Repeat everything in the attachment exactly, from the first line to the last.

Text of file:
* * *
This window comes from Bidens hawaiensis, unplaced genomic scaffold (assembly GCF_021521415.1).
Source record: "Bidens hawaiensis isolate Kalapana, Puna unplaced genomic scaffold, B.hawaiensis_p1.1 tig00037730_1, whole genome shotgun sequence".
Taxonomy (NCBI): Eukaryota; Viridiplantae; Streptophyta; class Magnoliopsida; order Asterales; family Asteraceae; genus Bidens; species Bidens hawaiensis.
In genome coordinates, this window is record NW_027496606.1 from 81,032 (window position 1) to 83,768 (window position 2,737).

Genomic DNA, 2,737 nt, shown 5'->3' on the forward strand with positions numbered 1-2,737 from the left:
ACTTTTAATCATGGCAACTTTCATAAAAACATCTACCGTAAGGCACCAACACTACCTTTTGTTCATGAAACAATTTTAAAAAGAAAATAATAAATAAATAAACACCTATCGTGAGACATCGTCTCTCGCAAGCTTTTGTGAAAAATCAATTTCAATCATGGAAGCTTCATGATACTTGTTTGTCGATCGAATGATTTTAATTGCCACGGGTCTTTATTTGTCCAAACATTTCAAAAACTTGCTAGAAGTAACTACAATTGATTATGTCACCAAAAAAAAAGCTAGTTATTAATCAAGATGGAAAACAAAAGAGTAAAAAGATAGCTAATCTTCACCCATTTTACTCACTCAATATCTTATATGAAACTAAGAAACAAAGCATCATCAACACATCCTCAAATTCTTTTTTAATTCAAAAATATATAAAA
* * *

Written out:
This window comes from Bidens hawaiensis, unplaced genomic scaffold (assembly GCF_021521415.1).
Source record: "Bidens hawaiensis isolate Kalapana, Puna unplaced genomic scaffold, B.hawaiensis_p1.1 tig00037730_1, whole genome shotgun sequence".
Taxonomy (NCBI): Eukaryota; Viridiplantae; Streptophyta; class Magnoliopsida; order Asterales; family Asteraceae; genus Bidens; species Bidens hawaiensis.
In genome coordinates, this window is record NW_027496606.1 from 81,032 (window position 1) to 83,768 (window position 2,737).

Genomic DNA, 2,737 nt, shown 5'->3' on the forward strand with positions numbered 1-2,737 from the left:
ACTTTTAATCATGGCAACTTTCATAAAAACATCTACCGTAAGGCACCAACACTACCTTTTGTTCATGAAACAATTTTAAAAAGAAAATAATAAATAAATAAACACCTATCGTGAGACATCGTCTCTCGCAAGCTTTTGTGAAAAATCAATTTCAATCATGGAAGCTTCATGATACTTGTTTGTCGATCGAATGATTTTAATTGCCACGGGTCTTTATTTGTCCAAACATTTCAAAAACTTGCTAGAAGTAACTACAATTGATTATGTCACCAAAAAAAAAGCTAGTTATTAATCAAGATGGAAAACAAAAGAGTAAAAAGATAGCTAATCTTCACCCATTTTACTCACTCAATATCTTATATGAAACTAAGAAACAAAGCATCATCAACACATCCTCAAATTCTTTTTTAATTCAAAAATATATAAAA